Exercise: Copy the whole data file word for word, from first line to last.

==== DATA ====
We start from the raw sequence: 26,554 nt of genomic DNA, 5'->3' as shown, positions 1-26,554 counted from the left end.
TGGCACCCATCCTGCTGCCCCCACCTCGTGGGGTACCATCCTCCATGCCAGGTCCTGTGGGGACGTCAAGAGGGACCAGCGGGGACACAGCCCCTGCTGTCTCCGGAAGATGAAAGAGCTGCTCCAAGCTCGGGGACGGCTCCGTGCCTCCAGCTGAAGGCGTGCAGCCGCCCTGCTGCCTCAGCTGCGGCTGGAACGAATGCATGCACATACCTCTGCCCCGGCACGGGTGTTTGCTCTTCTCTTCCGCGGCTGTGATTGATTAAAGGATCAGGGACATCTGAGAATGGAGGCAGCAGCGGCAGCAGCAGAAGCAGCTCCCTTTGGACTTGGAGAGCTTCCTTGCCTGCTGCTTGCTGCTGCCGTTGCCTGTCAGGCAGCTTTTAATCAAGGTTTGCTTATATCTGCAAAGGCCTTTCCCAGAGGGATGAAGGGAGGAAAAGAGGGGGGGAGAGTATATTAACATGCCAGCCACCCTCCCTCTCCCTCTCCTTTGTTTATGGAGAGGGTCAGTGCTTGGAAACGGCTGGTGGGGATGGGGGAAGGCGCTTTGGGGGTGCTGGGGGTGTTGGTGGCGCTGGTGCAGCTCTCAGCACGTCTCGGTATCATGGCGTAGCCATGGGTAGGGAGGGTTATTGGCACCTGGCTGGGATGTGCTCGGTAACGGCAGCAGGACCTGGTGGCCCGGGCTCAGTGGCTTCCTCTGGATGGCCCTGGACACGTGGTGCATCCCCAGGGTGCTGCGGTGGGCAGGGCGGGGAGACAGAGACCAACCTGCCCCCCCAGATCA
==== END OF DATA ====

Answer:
We start from the raw sequence: 26,554 nt of genomic DNA, 5'->3' as shown, positions 1-26,554 counted from the left end.
TGGCACCCATCCTGCTGCCCCCACCTCGTGGGGTACCATCCTCCATGCCAGGTCCTGTGGGGACGTCAAGAGGGACCAGCGGGGACACAGCCCCTGCTGTCTCCGGAAGATGAAAGAGCTGCTCCAAGCTCGGGGACGGCTCCGTGCCTCCAGCTGAAGGCGTGCAGCCGCCCTGCTGCCTCAGCTGCGGCTGGAACGAATGCATGCACATACCTCTGCCCCGGCACGGGTGTTTGCTCTTCTCTTCCGCGGCTGTGATTGATTAAAGGATCAGGGACATCTGAGAATGGAGGCAGCAGCGGCAGCAGCAGAAGCAGCTCCCTTTGGACTTGGAGAGCTTCCTTGCCTGCTGCTTGCTGCTGCCGTTGCCTGTCAGGCAGCTTTTAATCAAGGTTTGCTTATATCTGCAAAGGCCTTTCCCAGAGGGATGAAGGGAGGAAAAGAGGGGGGGAGAGTATATTAACATGCCAGCCACCCTCCCTCTCCCTCTCCTTTGTTTATGGAGAGGGTCAGTGCTTGGAAACGGCTGGTGGGGATGGGGGAAGGCGCTTTGGGGGTGCTGGGGGTGTTGGTGGCGCTGGTGCAGCTCTCAGCACGTCTCGGTATCATGGCGTAGCCATGGGTAGGGAGGGTTATTGGCACCTGGCTGGGATGTGCTCGGTAACGGCAGCAGGACCTGGTGGCCCGGGCTCAGTGGCTTCCTCTGGATGGCCCTGGACACGTGGTGCATCCCCAGGGTGCTGCGGTGGGCAGGGCGGGGAGACAGAGACCAACCTGCCCCCCCAGATCA